No more Lion Farms

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TODAY’S BIG TOPIC:
NO MORE LION FARMSThursday, May 6, 2021
PHOTOGRAPHS BY NICHOLE SOBECKI

By Rachael Bale, ANIMALS Executive Editor

There are anywhere from 6,000 to 8,000 lions living in captivity in South Africa—maybe as many as 12,000. Breeding them is a multimillion-dollar industry: Cubs are for tourists to pet and cuddle; adults are for hunters to kill; bones are for exporting to Asia for traditional medicine. Despite years of exposés into the neglect and exploitation that takes place in the industry, South Africa had steadfastly refused to shut it down.

Until now. On Sunday, the country made a sharp U-turn when the minister of the wildlife department announced an end to its captive lion industry. It’s a major win for both animal welfare advocates and lion conservationists.

What goes on at lion farms has been almost entirely hidden from public view, and much of what we know about the facilities comes from whistleblowers. But in 2019, Nat Geo’s Rachel Fobar was invited to visit one, after she reported on a complaint filed against the farm alleging neglect of more than a hundred lions. (Above and below, lions at Pienika Farm, which Fobar and photographer Nichole Sobecki, a National Geographic Explorer, visited.)

“I think they definitely did some clean-up before we arrived,” Fobar says of her visit. “It reminded me a lot of a regular Midwest farm, but instead of cows and chickens, it was lions, tigers, panthers, and other wildlife. It was bizarre seeing them behind wire fencing like that.”

She continues: “And, of course, we found out later that they were hiding their most sick animals from us—along with the bodies of at least 20 dead big cats.”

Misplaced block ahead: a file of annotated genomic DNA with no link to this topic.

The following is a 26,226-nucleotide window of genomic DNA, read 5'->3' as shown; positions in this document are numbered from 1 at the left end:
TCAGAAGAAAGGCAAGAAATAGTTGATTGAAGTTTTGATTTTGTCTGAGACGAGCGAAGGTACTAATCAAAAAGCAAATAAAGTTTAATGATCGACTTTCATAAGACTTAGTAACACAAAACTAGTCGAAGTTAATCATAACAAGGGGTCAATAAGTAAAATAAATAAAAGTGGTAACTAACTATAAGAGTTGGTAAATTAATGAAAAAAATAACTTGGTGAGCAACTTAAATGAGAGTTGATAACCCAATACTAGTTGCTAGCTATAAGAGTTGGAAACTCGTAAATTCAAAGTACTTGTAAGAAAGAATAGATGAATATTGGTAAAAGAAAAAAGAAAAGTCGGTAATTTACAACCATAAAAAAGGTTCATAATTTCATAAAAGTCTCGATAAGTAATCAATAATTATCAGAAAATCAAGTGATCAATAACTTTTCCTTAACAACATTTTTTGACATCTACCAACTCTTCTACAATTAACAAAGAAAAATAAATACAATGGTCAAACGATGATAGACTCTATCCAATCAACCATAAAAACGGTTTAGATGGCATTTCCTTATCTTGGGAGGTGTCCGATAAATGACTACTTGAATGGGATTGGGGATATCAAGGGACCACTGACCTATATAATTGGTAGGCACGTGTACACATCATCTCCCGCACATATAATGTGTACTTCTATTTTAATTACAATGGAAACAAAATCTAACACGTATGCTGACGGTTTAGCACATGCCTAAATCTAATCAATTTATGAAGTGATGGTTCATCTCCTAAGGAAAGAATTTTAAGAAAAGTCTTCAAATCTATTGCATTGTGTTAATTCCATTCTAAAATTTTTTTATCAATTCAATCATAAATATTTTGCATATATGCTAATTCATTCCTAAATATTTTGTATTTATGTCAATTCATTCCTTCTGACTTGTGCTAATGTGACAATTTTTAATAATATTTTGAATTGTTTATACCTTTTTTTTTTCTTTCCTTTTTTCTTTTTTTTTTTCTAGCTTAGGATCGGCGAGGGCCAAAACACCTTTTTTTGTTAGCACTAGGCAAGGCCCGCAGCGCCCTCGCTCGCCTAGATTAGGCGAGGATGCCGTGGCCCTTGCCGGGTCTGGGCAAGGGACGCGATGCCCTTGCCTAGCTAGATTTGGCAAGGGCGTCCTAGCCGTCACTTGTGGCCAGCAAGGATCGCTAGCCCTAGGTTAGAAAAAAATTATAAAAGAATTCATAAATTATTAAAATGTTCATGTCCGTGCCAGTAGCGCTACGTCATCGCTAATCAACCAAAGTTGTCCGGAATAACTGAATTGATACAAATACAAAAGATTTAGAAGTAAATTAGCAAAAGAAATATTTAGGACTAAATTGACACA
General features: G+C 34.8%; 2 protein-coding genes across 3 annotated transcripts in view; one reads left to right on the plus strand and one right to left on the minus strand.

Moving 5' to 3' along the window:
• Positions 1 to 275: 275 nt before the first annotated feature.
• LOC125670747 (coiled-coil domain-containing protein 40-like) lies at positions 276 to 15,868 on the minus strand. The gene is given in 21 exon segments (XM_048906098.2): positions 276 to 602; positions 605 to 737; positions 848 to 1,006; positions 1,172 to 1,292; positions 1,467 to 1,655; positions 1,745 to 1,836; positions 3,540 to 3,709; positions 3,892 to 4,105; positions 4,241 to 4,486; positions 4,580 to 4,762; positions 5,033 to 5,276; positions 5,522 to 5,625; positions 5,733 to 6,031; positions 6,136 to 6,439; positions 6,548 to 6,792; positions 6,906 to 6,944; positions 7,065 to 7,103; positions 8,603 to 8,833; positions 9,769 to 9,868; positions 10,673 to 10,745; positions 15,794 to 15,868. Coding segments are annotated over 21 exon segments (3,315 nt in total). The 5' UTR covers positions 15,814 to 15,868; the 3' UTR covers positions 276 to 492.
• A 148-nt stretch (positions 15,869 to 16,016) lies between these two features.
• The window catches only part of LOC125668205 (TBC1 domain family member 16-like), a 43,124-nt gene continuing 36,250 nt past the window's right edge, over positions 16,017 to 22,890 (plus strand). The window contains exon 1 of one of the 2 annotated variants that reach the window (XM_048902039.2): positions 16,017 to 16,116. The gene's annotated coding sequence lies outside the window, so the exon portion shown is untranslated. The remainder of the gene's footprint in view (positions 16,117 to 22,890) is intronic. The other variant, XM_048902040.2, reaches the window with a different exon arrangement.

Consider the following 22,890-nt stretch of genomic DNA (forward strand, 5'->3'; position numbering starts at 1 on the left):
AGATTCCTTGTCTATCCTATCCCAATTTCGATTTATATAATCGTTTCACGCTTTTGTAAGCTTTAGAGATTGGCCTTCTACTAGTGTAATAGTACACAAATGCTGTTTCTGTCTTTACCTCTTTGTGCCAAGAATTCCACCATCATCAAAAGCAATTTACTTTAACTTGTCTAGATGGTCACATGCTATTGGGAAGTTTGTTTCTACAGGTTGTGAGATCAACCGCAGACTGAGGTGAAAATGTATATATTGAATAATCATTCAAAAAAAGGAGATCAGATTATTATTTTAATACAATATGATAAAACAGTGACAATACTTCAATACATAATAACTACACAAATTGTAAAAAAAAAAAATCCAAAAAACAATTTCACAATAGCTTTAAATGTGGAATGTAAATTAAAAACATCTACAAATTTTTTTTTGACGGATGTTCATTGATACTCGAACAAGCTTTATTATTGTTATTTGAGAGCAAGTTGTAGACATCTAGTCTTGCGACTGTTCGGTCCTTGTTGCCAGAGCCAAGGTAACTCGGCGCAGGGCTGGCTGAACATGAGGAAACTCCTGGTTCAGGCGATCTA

With Sunday’s announcement, all of this will come to an end. Fobar reports that South Africa will no longer issue permits to breed, keep, interact with, or hunt captive lions, and it’s also revoking all existing permits to breed lions. We don’t know yet what will happen to the thousands of lions living in captivity. They can’t be released into the wild because they wouldn’t know how to survive. It’s likely many will be euthanized.

Note: Our Wildlife Watch unit, funded by the National Geographic Societh, shines a light on the commercial exploitation of wildlife and other valued resources. Learn more about the Society’s support of Explorers highlighting and protecting critical species.

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TODAY IN A MINUTE
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INSTAGRAM PHOTO OF THE DAY
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THE BIG TAKEAWAY
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THE LAST GLIMPSE
PHOTOGRAPH BY EDELCIO MUSCATOrange crush: Meet Brachycephalus rotenbergae, the newly discovered pumpkin toadlet (above) found in Brazil’s Atlantic Forest. The thumbnail-size orange amphibian glows in the dark—probably a warning to would-be predators that his skin carries a potentially deadly toxin. The discovery of the new species comes amid deforestation that has cut its habitat drastically. “Unfortunately, nowadays, we are losing unidentified species faster than we can describe new ones.” herpetologist Ivan Sergio Nunes Silva

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